Families vary wildly in their level of acceptance and understanding. For us, birthday parties are the hardest, as most hosts are unaware of their guests’ allergies until someone tells them, and then many don’t accommodate. Which is fine — I completely respect that it is a private function they are giving generously for their own child. But it means difficult conversations for us. We’ve tried to teach the girls that most birthday cake has many processed ingredients (from corn) they cannot eat. They still protest and shed tears, but we are slowly getting there. It is tempting to keep them home to avoid the meltdowns, but for the sake of socialization we employ constant vigilance while enduring endless protests.
Teams are jam-packed with moms of the best intentions, taking turns bringing weekly snacks, many trying to feed the whole team something portable on a tight budget. However, cheap and portable often equals stuff some people can’t eat. After the game, while others celebrate with a frenzy of Gatorade and Cheetos, our children are unable to partake of the same, marked as outsiders with their apples and water bottles. Adults push food into their hands anyway, as apparently it is not a common practice to ask a parent if the child can eat whatever snack is given.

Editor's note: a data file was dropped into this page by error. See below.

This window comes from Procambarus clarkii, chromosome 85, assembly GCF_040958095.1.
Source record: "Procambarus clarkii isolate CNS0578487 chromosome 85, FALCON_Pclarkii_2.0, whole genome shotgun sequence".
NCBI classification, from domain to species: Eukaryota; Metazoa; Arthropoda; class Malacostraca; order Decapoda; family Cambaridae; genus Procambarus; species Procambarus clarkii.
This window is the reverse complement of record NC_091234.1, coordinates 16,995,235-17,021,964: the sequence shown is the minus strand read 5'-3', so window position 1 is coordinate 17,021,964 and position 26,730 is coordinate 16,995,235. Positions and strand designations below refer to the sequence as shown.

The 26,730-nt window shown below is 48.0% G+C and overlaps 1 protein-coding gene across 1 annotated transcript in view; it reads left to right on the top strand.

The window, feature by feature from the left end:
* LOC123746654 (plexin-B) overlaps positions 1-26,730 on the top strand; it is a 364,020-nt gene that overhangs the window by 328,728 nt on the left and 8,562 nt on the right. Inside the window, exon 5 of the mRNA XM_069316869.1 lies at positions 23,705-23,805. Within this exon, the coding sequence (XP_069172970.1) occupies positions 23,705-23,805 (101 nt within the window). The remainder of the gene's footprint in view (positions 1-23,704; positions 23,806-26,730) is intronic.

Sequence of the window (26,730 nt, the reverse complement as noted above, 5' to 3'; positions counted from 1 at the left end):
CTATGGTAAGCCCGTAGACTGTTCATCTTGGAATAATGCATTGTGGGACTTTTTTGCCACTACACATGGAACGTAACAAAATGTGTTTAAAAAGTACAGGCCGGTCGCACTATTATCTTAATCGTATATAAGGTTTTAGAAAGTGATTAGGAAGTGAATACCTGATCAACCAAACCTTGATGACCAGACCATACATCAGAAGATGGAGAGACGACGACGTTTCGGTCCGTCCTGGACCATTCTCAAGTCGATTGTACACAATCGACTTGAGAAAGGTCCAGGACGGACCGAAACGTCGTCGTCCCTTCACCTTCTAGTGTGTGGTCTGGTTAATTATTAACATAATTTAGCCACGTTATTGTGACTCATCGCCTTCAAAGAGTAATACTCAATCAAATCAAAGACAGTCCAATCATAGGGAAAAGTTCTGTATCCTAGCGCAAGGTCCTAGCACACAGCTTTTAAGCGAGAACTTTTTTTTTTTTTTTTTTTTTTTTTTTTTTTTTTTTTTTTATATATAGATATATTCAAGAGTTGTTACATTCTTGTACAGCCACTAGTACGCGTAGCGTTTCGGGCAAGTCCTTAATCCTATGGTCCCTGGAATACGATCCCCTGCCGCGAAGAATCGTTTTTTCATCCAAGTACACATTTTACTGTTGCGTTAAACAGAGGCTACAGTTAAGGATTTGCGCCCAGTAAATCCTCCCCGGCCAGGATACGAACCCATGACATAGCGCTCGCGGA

Recently, a fellow dugout mom had to take her son home because the snack was peanuts, and though he did not consume any, he still broke out in hives. Needless to say, they missed the celebration of a game well done because they had to rush for their EpiPen. Fortunately for them, it worked.
Pizza party for the class? The little girl with the dairy allergies looks on sadly from the sidelines of the party. Birthday cake brought in by a parent? The child with gluten intolerance is left out. Hot dogs at the end-of-school picnic? The Jewish boy keeping kosher watches solemnly, empty-handed and conspicuous. Cheerios as snack? The family avoiding GMOs cannot be sure if it has them or not with no label, and brings in Joey-Os, hoping the teacher remembers. Suckers for kids during the Valentine’s party? The girl with Lyme disease from her mother’s tick bite cannot tolerate it. (Some physicians recommend that Lyme disease patients avoid processed sugar, among other things.)